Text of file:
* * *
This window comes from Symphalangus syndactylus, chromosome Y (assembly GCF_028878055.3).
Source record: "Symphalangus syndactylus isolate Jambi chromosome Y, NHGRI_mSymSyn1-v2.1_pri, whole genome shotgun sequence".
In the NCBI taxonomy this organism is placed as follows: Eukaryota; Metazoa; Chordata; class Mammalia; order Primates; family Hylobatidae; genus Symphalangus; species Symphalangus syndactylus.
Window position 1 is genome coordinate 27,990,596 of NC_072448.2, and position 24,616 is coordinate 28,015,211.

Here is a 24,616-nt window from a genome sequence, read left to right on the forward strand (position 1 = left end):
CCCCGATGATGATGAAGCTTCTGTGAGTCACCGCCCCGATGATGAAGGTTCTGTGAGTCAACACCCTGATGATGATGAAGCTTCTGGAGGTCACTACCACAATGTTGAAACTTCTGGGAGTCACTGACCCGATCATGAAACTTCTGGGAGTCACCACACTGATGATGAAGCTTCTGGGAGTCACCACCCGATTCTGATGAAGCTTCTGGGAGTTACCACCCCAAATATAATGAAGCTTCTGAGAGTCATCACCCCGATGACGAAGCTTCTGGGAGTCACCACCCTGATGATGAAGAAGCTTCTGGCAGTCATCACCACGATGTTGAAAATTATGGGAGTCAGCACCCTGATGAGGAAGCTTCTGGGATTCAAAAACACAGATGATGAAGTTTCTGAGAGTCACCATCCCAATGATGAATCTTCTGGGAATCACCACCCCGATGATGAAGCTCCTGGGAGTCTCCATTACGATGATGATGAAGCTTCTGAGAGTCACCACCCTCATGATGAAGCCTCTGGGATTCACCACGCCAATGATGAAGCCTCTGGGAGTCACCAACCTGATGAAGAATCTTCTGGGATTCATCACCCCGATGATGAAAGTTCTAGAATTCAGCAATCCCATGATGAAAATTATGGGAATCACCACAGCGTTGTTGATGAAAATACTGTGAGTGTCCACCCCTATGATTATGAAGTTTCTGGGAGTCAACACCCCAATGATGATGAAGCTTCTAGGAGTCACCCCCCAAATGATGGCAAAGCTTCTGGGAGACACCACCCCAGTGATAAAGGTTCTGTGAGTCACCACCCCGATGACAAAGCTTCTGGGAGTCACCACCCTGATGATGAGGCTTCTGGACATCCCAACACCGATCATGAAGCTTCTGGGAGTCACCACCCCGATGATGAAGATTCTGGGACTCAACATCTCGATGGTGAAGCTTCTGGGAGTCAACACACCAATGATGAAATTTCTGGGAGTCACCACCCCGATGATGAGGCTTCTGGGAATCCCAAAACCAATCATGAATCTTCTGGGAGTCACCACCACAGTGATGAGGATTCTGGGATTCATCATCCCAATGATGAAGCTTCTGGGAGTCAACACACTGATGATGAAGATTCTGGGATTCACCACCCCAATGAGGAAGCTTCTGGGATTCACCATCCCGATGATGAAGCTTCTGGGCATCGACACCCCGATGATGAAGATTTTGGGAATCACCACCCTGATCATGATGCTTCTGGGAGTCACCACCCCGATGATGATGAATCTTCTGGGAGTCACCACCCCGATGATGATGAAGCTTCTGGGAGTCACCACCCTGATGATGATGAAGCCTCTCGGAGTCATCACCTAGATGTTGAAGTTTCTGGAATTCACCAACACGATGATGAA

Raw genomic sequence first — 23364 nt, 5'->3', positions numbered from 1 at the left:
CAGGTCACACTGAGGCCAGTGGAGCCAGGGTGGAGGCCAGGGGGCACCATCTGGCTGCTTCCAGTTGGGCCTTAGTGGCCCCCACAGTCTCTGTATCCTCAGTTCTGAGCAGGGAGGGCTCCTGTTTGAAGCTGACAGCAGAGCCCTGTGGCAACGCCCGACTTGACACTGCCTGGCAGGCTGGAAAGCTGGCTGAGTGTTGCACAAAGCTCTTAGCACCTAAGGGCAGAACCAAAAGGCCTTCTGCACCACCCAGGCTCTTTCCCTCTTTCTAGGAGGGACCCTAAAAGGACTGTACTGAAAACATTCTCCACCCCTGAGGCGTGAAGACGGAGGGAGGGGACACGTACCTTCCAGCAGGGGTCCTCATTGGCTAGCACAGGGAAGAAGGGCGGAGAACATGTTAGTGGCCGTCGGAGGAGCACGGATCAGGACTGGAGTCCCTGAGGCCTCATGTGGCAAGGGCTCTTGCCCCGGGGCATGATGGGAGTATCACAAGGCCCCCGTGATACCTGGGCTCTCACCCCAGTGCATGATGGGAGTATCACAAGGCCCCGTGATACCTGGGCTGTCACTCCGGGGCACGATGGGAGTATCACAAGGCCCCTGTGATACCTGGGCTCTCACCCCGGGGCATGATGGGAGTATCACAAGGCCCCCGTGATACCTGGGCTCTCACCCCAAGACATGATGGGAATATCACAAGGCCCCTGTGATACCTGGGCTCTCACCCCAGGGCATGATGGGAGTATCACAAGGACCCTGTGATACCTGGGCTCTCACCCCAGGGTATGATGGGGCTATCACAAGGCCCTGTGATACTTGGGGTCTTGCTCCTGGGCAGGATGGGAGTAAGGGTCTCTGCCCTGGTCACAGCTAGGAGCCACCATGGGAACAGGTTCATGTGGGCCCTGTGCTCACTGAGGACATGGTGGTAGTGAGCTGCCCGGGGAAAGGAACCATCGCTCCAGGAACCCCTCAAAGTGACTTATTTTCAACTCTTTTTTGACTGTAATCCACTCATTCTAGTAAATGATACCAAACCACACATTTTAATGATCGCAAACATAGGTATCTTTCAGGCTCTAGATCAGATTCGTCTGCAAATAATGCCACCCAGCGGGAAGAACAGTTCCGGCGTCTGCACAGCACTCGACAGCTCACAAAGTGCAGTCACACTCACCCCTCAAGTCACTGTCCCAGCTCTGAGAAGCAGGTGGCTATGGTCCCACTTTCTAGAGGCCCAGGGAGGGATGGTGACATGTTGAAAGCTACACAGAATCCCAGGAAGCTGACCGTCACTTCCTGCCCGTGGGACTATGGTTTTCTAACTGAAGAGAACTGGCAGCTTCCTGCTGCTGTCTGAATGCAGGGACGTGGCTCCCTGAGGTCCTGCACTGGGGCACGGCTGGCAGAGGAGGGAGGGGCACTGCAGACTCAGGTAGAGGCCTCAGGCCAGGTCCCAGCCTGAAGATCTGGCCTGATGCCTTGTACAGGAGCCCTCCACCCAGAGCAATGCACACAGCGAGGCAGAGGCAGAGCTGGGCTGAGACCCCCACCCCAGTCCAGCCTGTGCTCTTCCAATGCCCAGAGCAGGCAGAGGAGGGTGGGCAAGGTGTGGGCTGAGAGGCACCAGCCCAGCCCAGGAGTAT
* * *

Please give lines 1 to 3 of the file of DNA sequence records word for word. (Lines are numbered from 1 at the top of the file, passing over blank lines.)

This window comes from Symphalangus syndactylus, chromosome Y (assembly GCF_028878055.3).
Source record: "Symphalangus syndactylus isolate Jambi chromosome Y, NHGRI_mSymSyn1-v2.1_pri, whole genome shotgun sequence".
In the NCBI taxonomy this organism is placed as follows: Eukaryota; Metazoa; Chordata; class Mammalia; order Primates; family Hylobatidae; genus Symphalangus; species Symphalangus syndactylus.